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Sunday, May 29, 2016


I recently discovered an article at entitled, “Hurdles to Wellness:Childhood Imprinting,” which is posted below...this article addresses beliefs I have had my entire life...that what you feel emotionally and spiritually can be 100% of what you feel physically and, if negative, will manifest itself in your body in negative ways:

"Many people stay in jobs or relationships where they are unhappy out of primal fears of survival. For these individuals it is nearly impossible to trust that they will be taken care of and that there may very well be a better opportunity around the corner. Learning to TRUST and SURRENDER are big hurdles to overcome. Although they feel underpaid or are grossly unsatisfied with employment, the threat of an unknown future keeps them frozen in the status quo. When we become fear-frozen in our putrid situations it should be no surprise when sickness surfaces. Ill-nurturing environments will affect our health and well-being. Sickness and pain in our bodies are signs telling us that we cannot be "well" while remaining in toxic relationships or continue working under poor conditions.

Sickness Can Be Our Hero, rescuing us from places and situations we don't what to be in.

A person may very well become so ill that they can no longer work his job and he will find himself unemployed. A few years ago I met a woman who was no longer able to work because her body had become consumed by a rare cancer. Although she was unhappy to be so ill, she wasn't completely miserable. She was greatly relieved that she no longer had to go to work every day and do a job she disliked. Her illness also afforded her a monthly disability check. Not working allowed her time to take up endeavors that suited her better than her old job ever did. A few months before she died she told me that she felt she had what it took to beat the cancer that was eroding her body. In fact, she had experienced remission a few times. But what haunted her most as each remission occurred was a gnawing fear deep inside that she might get well and that her disability checks would stop coming. Those checks afforded her the luxury to spend her days doing the things she enjoyed doing the most. Hers was a situation where her cancerous body allowed her an avenue to leave a job she despised and felt imprisoned by. She didn't have the fortitude to leave on her own. Instead, a deadly illness was her get-out-of-jail card. When the woman crossed over I was not convinced that cancer is what took her life, I feel it may have been her fears. Perhaps it was the physical body itself that she really wanted to leave behind.”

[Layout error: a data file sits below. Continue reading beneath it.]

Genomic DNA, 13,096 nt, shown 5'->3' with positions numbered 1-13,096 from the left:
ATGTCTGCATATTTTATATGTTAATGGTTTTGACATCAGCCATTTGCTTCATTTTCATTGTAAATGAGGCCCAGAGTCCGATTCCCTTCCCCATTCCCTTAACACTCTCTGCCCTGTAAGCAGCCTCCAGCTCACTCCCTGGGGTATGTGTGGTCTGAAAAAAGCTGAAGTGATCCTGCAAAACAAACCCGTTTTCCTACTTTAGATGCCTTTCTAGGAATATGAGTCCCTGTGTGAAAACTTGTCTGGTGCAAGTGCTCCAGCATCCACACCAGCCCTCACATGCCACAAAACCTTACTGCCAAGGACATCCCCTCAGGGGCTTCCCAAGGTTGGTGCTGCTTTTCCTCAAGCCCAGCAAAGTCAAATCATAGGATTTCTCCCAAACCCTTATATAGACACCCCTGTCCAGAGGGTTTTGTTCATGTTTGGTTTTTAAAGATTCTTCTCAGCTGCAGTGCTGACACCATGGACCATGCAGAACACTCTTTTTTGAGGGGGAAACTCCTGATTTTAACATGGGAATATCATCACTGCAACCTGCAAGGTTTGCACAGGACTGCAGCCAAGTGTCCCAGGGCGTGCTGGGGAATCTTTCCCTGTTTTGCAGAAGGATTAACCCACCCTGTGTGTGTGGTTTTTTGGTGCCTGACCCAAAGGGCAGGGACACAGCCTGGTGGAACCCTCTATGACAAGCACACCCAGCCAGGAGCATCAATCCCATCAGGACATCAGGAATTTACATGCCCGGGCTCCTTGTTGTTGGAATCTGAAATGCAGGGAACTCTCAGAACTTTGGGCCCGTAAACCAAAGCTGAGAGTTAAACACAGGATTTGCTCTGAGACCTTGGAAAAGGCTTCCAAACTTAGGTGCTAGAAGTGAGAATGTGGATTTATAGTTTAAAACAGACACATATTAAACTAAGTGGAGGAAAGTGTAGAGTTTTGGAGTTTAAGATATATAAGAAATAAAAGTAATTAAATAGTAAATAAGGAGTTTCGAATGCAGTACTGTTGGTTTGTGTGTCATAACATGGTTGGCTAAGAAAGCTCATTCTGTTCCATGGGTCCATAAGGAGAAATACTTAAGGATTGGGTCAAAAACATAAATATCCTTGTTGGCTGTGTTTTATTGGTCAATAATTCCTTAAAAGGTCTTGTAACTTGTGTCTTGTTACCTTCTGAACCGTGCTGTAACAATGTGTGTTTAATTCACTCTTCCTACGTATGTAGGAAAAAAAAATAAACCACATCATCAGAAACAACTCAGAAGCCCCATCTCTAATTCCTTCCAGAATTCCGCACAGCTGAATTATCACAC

Every time I have put myself into situations I have not felt good about and have not pulled myself out of them in time or have believed I did not deserve any better, I would come down with an affliction or disease (dis-ease). I then went a step further and realized that whenever I was feeling as though I was not making any progress toward my positive goals and changes in life it was because I was feeling “stuck” in a rut, which is actually the cause of so many negative influences in our lives. This next article by Hannah McNamara entitled, “Are You Stuck In a Rut? Tips on Motivation and Breaking Free,” is amazing. She really leads you to identify how to break free of the feeling of being in a “rut” and how to identify it. When you realize things that are happening to you, i.e. bringing the subcounsious thoughts to the conscious mind, you can then take action toward correction and positive change:

How often do you leap out of bed excited about what the day will bring?
Do you know exactly what you'll be doing next week - because it's exactly the same as what you did this week? Could you be suffering from SIAR Syndrome?
It's the hidden syndrome that can leave you tired, listless and frustrated. It strikes down both the young and the old, the rich and the poor. Talked about in hushed tones with trusted confidantes, it's the affliction that leaves victims asking, "Why me?"